Hope that helps...
Old 5th November 2002
  #9
Gear Guru
 
Drumsound's Avatar
Re: Replies...

Quote:
Originally posted by JB3


Our latest tracks/mixes (recorded with the equipment listed above and at home)are much better, which means (I would assume) that my artists are getting better and my own art is improving (as my late Step-Dad Chuck Jones used to say, "It may take 10,000 drawings to get the one you want.") - we're beginning to see a glimmer of hope...


...J [/B]
Chuck Jones was you step-Dad. How cool is that? I'm a big cartoon fan.

I'd come out and help in trade for some of his drawings or cells...
Old 5th November 2002
  #10
Lives for gear
 
Wiggy Neve Slut's Avatar
 

Hi.. here is my 2cents worth...

Forget FATSO... i may be commiting sucide and certain flame war here but its WAY over priced for what it does.. buy a few ART pre amps and chain them together with RNC's and go for gold!... All the fuzz(warmth) and compression u need which is far more controlable and cheaper...(cascading gain stages)
(prolly get away with that for $500 if u huint around for some crustly old ART pre's and or RNC)

Averill preamps or API 3124... these are a godsend for any rock type gig becuase they are so flexible for (killer)drums, bass (amp + DI) & electric gtrs, some vocals and misc.. did i mention that they sound ace! ($2250)

Brent Averill Calrec modules racked up a pair runs for $2500 and they are EVERY bit as useful as a neve type module.... 1161's were engineered rippoffs ofthe 33114.... sleepers

As far as compressors go... 1176's are great and only they can do what they do.. your distressors can get close but not the same if u know what i mean.... maybe consider a pair of Dakings.. they are sublime in most applications and just sound so nice and musical.... i can smell an 1176 a mile away even tho i luve them to bits they are as common as.... and they both work out around the same sorta price i believe...

If you are after an all in one channel strip seriosuly consider the new Focusrite ISA 220 'Session pack'.. all the important bits from the ISA 430 but with the 'blend function' and the optional stereo AD/DA.... not sure on Us price but well worth the price of admission for the pre/eq and comp alone..

Have fun... its a nice lil setup u will have urself...... let us know how u go!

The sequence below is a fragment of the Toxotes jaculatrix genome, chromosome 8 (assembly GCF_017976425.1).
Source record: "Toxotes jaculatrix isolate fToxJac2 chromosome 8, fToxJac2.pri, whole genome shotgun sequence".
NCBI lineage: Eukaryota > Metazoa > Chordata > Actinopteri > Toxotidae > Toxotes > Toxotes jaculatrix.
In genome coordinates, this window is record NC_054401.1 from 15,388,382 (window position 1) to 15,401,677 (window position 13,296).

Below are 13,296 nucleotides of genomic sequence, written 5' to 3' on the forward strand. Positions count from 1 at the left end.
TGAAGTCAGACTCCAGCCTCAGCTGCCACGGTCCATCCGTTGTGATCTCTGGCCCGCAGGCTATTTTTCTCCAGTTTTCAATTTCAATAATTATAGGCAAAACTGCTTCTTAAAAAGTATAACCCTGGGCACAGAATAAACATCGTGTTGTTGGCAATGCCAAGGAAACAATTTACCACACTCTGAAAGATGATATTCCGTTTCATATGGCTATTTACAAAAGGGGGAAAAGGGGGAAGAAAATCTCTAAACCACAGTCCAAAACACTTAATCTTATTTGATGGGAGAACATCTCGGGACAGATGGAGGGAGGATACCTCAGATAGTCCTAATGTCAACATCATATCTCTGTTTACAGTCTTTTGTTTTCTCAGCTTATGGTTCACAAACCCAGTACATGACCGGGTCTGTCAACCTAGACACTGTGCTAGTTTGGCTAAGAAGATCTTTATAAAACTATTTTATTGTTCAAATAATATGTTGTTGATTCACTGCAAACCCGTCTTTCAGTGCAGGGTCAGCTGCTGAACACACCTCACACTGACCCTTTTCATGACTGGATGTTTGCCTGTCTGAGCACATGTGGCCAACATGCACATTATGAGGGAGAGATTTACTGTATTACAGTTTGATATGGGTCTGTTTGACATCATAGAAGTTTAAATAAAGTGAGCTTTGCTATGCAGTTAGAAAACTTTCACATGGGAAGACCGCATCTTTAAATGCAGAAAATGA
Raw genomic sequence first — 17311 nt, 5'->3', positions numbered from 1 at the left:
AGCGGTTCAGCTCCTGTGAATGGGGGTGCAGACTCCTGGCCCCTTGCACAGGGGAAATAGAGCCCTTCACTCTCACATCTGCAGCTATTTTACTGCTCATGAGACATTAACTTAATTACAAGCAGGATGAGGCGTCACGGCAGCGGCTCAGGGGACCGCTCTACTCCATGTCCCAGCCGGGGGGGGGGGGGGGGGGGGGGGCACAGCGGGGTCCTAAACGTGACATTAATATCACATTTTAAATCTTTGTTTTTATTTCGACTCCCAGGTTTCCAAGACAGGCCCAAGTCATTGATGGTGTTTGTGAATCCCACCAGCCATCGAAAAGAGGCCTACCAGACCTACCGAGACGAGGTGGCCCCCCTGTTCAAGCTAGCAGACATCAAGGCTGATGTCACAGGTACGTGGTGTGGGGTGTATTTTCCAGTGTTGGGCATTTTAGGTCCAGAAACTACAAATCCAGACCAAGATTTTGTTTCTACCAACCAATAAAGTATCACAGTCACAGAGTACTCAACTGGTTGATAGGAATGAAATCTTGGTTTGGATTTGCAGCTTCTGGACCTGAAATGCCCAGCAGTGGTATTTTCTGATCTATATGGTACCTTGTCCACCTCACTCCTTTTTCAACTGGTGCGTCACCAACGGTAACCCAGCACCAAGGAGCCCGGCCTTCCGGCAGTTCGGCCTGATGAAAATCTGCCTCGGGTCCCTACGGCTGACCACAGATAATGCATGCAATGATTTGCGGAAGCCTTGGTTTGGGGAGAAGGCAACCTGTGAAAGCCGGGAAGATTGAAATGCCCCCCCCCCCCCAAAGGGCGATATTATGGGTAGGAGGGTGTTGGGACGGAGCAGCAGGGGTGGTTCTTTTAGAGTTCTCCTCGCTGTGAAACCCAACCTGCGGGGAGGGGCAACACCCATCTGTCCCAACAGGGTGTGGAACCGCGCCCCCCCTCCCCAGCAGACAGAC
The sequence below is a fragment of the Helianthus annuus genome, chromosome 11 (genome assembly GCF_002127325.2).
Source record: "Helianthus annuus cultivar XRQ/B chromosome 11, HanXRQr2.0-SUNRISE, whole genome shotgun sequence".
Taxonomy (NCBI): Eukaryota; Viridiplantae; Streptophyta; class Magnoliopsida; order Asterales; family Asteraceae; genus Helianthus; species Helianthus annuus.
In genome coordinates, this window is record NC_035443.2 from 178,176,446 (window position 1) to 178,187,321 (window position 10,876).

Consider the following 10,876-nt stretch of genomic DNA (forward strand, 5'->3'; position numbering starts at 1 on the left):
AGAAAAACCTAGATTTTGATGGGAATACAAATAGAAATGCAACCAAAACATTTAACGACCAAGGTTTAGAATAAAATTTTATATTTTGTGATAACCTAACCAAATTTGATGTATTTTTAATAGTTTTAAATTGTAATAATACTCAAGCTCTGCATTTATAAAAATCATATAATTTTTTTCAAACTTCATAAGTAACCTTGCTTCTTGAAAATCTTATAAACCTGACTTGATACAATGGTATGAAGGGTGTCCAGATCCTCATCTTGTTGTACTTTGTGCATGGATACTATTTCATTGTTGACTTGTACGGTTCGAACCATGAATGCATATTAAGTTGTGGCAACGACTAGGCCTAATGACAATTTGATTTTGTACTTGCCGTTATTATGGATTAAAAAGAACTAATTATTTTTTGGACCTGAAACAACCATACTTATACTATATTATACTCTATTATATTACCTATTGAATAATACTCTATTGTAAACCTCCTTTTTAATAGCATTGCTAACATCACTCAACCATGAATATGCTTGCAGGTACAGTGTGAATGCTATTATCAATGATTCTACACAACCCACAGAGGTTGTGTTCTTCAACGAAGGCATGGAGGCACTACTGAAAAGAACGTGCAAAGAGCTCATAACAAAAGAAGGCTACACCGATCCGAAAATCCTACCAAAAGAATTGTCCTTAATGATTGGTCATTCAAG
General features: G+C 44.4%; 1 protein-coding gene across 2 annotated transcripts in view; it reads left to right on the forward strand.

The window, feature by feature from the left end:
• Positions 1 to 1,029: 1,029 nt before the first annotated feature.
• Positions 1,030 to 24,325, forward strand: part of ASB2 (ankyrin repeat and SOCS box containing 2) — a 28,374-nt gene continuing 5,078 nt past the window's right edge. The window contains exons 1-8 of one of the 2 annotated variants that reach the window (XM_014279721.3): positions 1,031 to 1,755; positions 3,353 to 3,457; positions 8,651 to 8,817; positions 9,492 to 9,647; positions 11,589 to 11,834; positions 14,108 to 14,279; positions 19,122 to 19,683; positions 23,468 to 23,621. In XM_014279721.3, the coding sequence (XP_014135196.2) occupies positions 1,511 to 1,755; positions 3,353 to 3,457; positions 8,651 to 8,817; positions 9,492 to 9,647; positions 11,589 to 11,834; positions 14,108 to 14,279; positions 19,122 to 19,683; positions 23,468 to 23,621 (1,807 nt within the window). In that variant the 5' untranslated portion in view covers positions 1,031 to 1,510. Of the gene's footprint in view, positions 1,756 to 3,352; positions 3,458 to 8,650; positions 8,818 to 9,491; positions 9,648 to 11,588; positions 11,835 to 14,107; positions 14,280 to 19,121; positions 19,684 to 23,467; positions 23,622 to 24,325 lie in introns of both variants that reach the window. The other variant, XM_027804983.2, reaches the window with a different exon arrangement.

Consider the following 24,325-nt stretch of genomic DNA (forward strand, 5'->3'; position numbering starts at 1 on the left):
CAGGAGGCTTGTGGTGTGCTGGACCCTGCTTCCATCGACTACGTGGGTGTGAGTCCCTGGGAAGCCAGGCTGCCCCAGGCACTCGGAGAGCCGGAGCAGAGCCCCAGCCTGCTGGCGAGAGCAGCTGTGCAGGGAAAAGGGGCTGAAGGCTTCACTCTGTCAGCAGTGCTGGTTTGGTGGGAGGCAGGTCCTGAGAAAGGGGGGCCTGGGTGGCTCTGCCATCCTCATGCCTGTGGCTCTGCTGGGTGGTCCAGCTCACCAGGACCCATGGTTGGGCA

PEACE
Wiggy
Old 5th November 2002
  #11
Lives for gear
 
Tim L's Avatar
 

Re: Gear List

Quote:
Originally posted by JB3
Mackie Analog 8 Bus
I suffered through owning the Mackie for several years. I found the thing damn near incapable of producing anything resembling a solid bass tone. No definition and no balls. You should seriously consider dumping the thing and getting something better. You may very well be getting good sounds but with the Mackie in the way you'll never know.
Old 5th November 2002
  #12
Gear Addict
 

Thank You, can I have another Sir?

I really appreciate the continuing flow of info, guys.

I haven't fully had time to digest all of your comments yet, but please keep then cards and letters comin' folks. I am reading and ruminating over each post with great appreciation.

...J / JB3
Old 6th November 2002
  #13
Lives for gear
 
Wiggy Neve Slut's Avatar
 

I suffered through owning the Mackie for several years. I found the thing damn near incapable of producing anything resembling a solid bass tone. No definition and no balls

LOL.... the combination of very little headroom and a narrow stereo image, passable EQ aned mix buss problems.. equate to all of the above problems when trying to make some half decent mixes... as soona s you start putt some LF energy in the mix the headroom gets goobled up quiker than a flock of starving seagulls....

All tho having said that.. they are Ok for monitoring during tracking.. provided u dont lie to listen too loud!


But they are great for th e$$ and provide a lot of usability.. just people need to know its limits and not expect it to sound liek an SSL etc

PEACE
Wiggy